The Bourne Ultimatum
Directed by Paul Greengrass

Written by Tony Gilroy, Scott Z. Burns and George Nolfi

Starring Matt Damon, David Strathairn, Joan Allen


The Bourne Ultimatum

As I watched the opening scenes of "The Bourne Ultimatum," which is the third and I hope the final episode in Robert Ludlom's series of spy novels, I wondered about two things: first, the sheer number of locations we were treated to. Moscow, Turin, Washington, or I should say Langley, Virginia, and you know who's there; Paris, London, New York, Madrid and Tangier. And then I wondered about the frantic cutting the film's editors did - no shot lasting more than three seconds, if that - and thought - what would Alfred Hitchcock do with this screenplay? What if he slowed it down to his usual pace, letting the tension build, letting us worry about Jason Bourne and his mission to find who Jason Bourne really is (he's had his whole life wiped away and given the new name as a CIA assassin) while the bad guys are looking to kill him - think of "The Man Who Knew Too Much" or "The 39 Steps" - instead of spending two hours on the chase itself?

I think we'd have a movie that would become a classic, instead of one that gives it all away in the first viewing. I say that more out of sorrow than anger, because the fact is I liked "The Bourne Ultimatum." I liked watching it, I particularly liked the scenes in London where he outsmarts the best minds of the CIA in a wonderfully shot and edited montage of move and countermove. Forget that it's impossible in real life; it was a jolt that only the best movies can create. And I liked it at least up to the final, totally unbelievable scenes in New York where Bourne finally is allowed to see who he was before he was Bourne.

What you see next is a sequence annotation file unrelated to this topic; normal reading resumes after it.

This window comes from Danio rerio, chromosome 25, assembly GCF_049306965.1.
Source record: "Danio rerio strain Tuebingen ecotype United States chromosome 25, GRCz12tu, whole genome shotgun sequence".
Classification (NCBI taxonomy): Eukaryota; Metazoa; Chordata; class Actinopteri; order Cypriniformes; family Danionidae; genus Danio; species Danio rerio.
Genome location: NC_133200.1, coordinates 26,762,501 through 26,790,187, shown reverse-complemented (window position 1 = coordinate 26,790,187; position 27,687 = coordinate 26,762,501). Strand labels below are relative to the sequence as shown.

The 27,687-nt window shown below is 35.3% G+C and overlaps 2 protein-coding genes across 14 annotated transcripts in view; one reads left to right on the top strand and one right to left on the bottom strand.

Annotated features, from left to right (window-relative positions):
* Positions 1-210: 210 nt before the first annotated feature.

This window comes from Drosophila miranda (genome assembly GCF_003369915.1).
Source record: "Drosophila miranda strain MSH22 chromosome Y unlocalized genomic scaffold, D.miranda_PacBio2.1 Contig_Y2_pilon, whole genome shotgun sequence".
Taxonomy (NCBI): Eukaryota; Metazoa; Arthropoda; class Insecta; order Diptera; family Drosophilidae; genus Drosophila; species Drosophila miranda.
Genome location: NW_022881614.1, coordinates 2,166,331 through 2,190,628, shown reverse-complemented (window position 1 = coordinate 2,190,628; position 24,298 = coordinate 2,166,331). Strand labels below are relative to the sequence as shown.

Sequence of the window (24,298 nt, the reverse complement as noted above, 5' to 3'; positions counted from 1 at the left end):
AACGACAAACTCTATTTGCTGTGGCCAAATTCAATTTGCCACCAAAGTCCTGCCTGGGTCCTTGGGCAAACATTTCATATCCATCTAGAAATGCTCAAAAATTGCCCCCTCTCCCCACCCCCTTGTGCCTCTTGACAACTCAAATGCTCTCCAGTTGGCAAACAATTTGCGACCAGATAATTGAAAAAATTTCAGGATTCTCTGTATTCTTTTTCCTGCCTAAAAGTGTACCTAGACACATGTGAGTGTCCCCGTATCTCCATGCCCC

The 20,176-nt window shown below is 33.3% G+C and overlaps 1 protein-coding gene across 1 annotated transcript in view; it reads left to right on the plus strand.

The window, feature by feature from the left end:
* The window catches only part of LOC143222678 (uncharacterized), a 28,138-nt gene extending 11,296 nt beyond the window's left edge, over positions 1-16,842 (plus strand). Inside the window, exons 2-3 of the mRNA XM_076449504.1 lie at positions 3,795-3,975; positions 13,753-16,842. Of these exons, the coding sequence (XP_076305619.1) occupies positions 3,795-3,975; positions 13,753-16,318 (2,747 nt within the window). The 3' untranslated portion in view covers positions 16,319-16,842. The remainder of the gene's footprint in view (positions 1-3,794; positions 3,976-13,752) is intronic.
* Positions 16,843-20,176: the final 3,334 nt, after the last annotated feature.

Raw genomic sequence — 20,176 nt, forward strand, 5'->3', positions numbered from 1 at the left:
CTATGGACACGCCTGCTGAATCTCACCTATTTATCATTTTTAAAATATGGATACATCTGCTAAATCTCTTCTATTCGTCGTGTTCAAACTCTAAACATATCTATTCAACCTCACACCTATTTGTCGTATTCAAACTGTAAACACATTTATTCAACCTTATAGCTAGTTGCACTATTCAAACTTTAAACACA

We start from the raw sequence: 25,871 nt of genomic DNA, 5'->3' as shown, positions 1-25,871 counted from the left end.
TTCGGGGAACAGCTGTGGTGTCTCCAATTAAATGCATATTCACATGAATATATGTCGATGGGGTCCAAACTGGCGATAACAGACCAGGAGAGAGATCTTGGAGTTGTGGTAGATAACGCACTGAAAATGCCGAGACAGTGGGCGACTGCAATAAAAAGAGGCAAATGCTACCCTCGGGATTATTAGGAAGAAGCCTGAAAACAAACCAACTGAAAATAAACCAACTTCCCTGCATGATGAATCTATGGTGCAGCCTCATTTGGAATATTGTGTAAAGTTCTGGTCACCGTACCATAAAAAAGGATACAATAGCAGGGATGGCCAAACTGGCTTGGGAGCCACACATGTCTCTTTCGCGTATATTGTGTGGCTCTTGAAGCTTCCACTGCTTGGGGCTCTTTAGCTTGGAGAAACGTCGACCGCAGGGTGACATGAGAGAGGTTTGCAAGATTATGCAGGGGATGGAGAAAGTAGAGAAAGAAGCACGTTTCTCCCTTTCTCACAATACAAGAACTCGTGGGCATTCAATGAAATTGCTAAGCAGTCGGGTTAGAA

And Bourne, of course, is played once again by Matt Damon, a role that fits him better perhaps than anything since his closeted genius in "Good Will Hunting." He's created a role in which his body thinks for him, rather than follows his mind around as the rest of ours do, willingly or unwillingly; we believe that his body somehow has the same brain-power, and is on the same wavelength as his mind. So when director Paul Greengrass ("United 93") moves him from place to place, in a chess game with his pursuers, we're just happy to follow. Damon's mind and body are one, and they are a hell of a combination.

But Greengrass is stuck with some other characters who do their best to fight the comic-book writing: David Strathairn plays the CIA supervisor who masterminds the hunt for Damon; he's forever being outsmarted, in spite of the fact that he's got every surveillance device imaginable at his fingertips. He just gets madder and more unstable, while Joan Allen as his second-in-command, must act as the voice of reason. And Julia Styles, as what would be Jason's new squeeze if the film ever stopped moving, is almost totally mute; I think I counted two lines in the whole film for her. Nevertheless, "The Bourne Ultimatum" is one of those secret pleasures that critics enjoy as much as the rest of us.